archive 2006 January

The MySpace Generation

Posted on Saturday 28 January 2006

They live online. They buy online. They play online. Their power is growing

Business Week, December 12, 2005 Cover Story.




The Strength of Internet Ties

Posted on Saturday 28 January 2006

The internet and email aid users in maintaining their social networks and provide pathways to help when people face big decisions

Pew Internet & American Life Project Report: The Strength of Internet Ties




SIENA Workshop on Networks and Behavior

Posted on Friday 27 January 2006

Networks and Behavior

… a hands-on workshop was held for researchers who are working with the SIENA (Simulation Investigation for Empirical Network Analysis) program for the statistical analysis of network dynamics for complete networks; as well as for those who have data available and wish to start working with SIENA.




Integrated Web Design: Social Networking — The Relationship between Humans and Computers is Coming of Age

Posted on Friday 27 January 2006

Integrated Web Design: Social Networking — The Relationship between Humans and Computers is Coming of Age




Mage for SNA

Posted on Thursday 26 January 2006

http://www.netvis.org/




FOAF

Posted on Thursday 26 January 2006

FOAF is a way to describe people and relationships to computers. FOAF stands for Friend Of A Friend. FAQ.

At present the simplest way to create your first FOAF file is to visit either the FOAF-a-Matic or [WWW]FoaF Creator and fill out the forms provided. Both tools will generate a basic description for you that covers the most commonly used FOAF data items, i.e. who you are and who your friends are. ([WWW]FOAF-a-Matic uses JavaScript and HTML, whilst [WWW]FoaF Creator uses XForms.)

Once you make the document, copy the generated FOAF description from the text box above and paste it into a file. Put the file onto your website somewhere where it’s publically accessible, it’s a good idea to name this file “foaf.rdf” as then a google search can be used to help discover FOAF files across the web.




Examples of Nosh XFN

Posted on Thursday 26 January 2006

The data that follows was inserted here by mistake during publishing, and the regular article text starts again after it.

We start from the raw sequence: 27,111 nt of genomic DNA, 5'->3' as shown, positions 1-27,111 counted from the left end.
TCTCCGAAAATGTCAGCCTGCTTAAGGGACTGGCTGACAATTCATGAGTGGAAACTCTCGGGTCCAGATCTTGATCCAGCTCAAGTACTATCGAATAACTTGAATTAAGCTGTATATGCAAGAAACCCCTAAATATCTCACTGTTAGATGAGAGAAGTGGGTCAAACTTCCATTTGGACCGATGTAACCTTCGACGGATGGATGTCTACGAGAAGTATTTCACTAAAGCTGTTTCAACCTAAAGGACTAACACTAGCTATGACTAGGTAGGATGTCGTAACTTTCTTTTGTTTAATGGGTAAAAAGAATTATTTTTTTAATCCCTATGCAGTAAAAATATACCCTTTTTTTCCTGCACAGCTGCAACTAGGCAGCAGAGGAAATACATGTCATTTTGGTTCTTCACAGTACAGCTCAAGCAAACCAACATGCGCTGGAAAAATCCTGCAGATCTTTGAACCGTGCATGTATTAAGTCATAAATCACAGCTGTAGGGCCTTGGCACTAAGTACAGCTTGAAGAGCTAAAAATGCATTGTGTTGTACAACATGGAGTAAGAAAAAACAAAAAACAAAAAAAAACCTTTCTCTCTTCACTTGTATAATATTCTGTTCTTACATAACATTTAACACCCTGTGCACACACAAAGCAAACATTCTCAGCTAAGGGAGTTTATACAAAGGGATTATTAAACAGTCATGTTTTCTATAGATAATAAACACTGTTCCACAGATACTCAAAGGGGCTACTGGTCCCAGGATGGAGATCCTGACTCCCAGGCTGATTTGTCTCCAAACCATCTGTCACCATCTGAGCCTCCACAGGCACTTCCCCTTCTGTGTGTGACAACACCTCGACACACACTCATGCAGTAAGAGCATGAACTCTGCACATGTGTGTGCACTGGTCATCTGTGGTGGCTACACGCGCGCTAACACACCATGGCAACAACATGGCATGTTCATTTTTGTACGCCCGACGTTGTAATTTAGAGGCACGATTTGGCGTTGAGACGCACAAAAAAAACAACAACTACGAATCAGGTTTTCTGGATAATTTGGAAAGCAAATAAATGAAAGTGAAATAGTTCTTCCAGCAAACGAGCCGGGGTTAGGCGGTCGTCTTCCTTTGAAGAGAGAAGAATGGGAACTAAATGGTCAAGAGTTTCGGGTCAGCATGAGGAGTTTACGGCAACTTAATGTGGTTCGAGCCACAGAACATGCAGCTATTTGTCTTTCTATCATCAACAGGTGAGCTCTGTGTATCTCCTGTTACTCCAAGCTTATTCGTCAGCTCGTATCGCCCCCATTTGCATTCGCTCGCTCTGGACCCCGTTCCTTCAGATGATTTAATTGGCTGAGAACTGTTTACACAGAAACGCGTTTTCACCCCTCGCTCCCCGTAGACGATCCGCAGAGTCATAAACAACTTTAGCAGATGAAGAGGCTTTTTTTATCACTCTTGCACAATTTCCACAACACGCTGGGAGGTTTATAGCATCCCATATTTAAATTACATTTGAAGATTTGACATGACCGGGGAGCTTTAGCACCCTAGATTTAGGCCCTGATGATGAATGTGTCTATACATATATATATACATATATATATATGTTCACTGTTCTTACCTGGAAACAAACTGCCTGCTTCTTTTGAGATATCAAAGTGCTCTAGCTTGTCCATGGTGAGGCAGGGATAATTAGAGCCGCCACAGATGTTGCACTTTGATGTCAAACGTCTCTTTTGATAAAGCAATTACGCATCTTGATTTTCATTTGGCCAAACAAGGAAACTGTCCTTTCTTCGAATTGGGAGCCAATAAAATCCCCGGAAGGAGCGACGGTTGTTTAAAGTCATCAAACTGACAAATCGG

Noshir knows Christian as a colleague and has met him…
Christian

Noshir knows Sid as a student and has met him…
Sid




XFN

Posted on Thursday 26 January 2006

XFN allows bloggers to do the Facebook style “how do you know X?” attribute while linking to the person.

The code to type is
a href=”http://jane-blog.example.org/” rel=”sweetheart date met” Jane /a

XFN outlines the relationships between individuals by defining a small set of values that describe personal relationships. In HTML and XHTML documents, these are given as values for the rel attribute on a hyperlink. XFN allows authors to indicate which of the weblogs they read belong to friends, whom they’ve physically met, and other personal relationships. Using XFN values, which can be listed in any order, people can humanize their blogrolls and links pages, both of which have become a common feature of weblogs.

It is also the hope of the authors that this practice becomes widespread enough to allow the creation of a service that charts personal (as opposed to purely mechanical) links between weblogs and the people responsible for them.

It seems that XFN does not do anything on its own. Instead, it will allow some spidering software to collect all this information and develop a social network by parsing the rel information from the links. See doc.

The spidering software that seems to be doing this right now needs to see that the page is XFN friendly. There’s a tag as well.
See here.

WP supports XFN.




Science and Technology in India

Posted on Wednesday 25 January 2006

Indusscitech

Portal to Science and Technology News from India. Maintained by Professor Pai, University of Illinois at Urbana-Champaign.




NSF Workshop on Social Networks and Cyberinfrastructure (SNAC)

Posted on Tuesday 24 January 2006

SNAC – Social Networks and Cyberinfrastructure

The Role of Social Network Research in Enabling Cyberinfrastructure
and the Role of Cyberinfrastructure in Enabling Social Network Research

Nov. 3-5, 2005
National Center for Supercomputing Applications (NCSA)
1205 W. Clark St.
Urbana, Illinois 61801